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What do the eigennumbers of the Lorentz transformation represent?

  1. Oct 31, 2012 #1
    I am currently looking a bit into special relativity. Consider the matrix

    [itex]\Lambda=\left( \begin{array}{cc}
    \gamma & -\gamma \beta c \\
    -\gamma \beta c & \gamma \end{array} \right)[/itex]
    where
    [itex]\beta=\frac{v}{c},\quad \gamma=\frac{1}{\sqrt{1-\beta^2}}[/itex]
    and c is the speed of light.

    Then, an observer moving in the positive x direction will observe

    [itex]x^{\mu '}=\Lambda^{\mu '}_\nu x^\nu[/itex]

    The eigenvectors of the transformation matrix describes light rays and are

    [itex]u^\mu_\pm=\left( \begin{array}{c}
    t \\
    \pm ct \end{array} \right)[/itex]

    That eigenvectors of the Lorentz transformation are light rays simply means that light rays stay light rays under any Lorentz transformation which is the starting point of special relativity.

    But the eigenvalue of the Lorentz transformation is
    [itex]e_\pm=\frac{1\mp \beta}{\sqrt{1-\beta^2}}[/itex]

    And I was wondering what the meaning of this eigenvalue is. Do anyone know?

    And, we have the interesting identity (which may be somewhat intuitive when you think about it)
    [itex]e_+e_-=1[/itex]
     
    Last edited: Oct 31, 2012
  2. jcsd
  3. Oct 31, 2012 #2

    Bill_K

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    Doppler shift.
     
  4. Oct 31, 2012 #3
    Care to elaborate?
     
  5. Oct 31, 2012 #4

    Bill_K

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    If you ask how a null vector kμ transforms under a Lorentz transformation, in general there are two effects: it gets stretched and its direction changes. If k stands for the frequency 4-vector of a light ray these are the Doppler shift and aberration respectively.

    For the particular case where the Lorentz transformation is in the same direction as k (i.e. k is an eigenvector) there is no aberration, and the expressions e± you've written are the Doppler shift factors.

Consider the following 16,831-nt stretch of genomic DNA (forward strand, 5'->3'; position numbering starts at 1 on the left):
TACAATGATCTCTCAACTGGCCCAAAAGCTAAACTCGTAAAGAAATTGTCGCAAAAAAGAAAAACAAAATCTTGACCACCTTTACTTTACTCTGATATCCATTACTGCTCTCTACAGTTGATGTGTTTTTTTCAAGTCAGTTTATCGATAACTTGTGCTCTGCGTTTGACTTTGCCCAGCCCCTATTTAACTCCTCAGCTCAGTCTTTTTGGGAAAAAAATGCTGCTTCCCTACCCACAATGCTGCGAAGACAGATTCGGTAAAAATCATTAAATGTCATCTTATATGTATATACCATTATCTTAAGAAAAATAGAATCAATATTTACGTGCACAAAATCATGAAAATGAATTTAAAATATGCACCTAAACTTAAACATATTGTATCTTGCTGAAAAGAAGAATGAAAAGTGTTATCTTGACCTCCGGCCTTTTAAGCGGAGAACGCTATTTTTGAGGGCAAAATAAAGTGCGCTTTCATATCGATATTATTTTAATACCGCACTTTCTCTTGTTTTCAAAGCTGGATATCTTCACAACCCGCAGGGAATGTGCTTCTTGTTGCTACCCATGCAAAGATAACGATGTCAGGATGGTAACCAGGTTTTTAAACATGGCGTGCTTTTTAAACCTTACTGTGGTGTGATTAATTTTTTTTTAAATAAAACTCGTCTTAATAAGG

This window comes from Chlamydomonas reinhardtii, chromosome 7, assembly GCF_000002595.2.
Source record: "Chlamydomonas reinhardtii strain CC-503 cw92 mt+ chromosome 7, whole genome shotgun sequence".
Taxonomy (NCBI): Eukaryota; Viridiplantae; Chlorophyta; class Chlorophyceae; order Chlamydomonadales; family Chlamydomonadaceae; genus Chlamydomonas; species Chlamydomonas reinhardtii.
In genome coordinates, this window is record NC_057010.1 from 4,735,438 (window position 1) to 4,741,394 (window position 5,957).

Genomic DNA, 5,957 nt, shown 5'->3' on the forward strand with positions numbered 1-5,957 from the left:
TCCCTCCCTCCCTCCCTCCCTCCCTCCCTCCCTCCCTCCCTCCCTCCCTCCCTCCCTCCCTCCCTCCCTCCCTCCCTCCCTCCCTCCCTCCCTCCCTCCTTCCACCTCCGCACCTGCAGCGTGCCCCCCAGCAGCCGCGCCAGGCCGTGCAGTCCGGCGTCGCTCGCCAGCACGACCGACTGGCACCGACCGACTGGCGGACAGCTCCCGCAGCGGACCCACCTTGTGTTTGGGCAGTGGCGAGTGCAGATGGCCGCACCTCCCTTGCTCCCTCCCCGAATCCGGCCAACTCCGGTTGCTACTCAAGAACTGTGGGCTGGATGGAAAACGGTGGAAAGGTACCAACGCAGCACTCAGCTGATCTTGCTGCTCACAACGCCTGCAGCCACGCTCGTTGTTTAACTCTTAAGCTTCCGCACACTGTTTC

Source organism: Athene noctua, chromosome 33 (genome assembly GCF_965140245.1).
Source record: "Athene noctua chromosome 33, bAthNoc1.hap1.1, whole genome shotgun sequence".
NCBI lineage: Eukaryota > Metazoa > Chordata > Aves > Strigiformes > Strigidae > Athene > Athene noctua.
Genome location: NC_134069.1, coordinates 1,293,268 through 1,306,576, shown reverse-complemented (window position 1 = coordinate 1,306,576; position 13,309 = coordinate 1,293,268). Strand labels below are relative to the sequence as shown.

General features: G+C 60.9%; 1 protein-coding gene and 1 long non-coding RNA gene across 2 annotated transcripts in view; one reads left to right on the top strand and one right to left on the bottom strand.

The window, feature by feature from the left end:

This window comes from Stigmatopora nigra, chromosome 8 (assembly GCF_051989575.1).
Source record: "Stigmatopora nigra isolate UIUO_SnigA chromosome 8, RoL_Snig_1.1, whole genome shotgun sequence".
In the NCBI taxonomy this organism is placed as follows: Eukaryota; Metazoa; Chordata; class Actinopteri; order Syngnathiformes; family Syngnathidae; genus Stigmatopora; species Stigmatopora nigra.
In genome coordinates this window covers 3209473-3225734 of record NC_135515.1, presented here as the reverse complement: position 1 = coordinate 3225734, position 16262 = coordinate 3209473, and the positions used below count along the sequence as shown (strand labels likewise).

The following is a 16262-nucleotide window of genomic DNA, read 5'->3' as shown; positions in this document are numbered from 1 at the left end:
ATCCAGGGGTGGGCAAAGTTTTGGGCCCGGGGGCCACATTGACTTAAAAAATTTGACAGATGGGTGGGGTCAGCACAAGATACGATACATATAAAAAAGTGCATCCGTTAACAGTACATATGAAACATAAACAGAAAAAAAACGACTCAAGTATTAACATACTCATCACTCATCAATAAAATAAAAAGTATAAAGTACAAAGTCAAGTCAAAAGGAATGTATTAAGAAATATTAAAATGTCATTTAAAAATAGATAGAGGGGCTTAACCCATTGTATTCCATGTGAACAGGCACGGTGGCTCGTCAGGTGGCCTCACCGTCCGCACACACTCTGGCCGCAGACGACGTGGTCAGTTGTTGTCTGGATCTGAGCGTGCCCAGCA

6. Oct 31, 2012 #5

    Mentz114

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    My take on this is that when a null vector representing a light ray is boosted, it remains null ( obviously) but the frequency is shifted by
    [tex]\frac{1\mp \beta}{\sqrt{1-\beta^2}}[/tex]

    [I didn't see the reply above]
     
  7. Oct 31, 2012 #6

    robphy

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    As others have said, these eigenvalues are the Doppler factor [itex]\sqrt{\frac{1+v}{1-v}}[/itex] and its reciprocal.
    Another name for this factor is the k (and 1/k) factors in Bondi's k-calculus.
    In terms of rapidities, it is [itex]k_{+}=e^\theta[/itex] and [itex]k_{-}=e^{-\theta}[/itex].
    With a little algebra, you can write v and [itex]\gamma[/itex] in terms of these eigenvalues.
     
  8. Nov 1, 2012 #7
    Thanks for the answers!
     
  9. Nov 3, 2012 #8
    Here is a different perspective. If the people in the S and S' frames of reference were unaware that spacetime is Lorentzian rather than Euclidean, then the people in the S frame of reference might mistakenly conclude that, according the Lorentz Transformation, the S' frame of reference has has suffered a homogeneous deformation relative to their own. In this case, they would determine that the principle directions of deformation are along the 45 degree lines x = [itex]\pm[/itex]ct, and the principle extension ratios are the eigenvalues of the Lorentz Transformation. This, if fact, is one way of geometrically constructing a Minkowski diagram.
     
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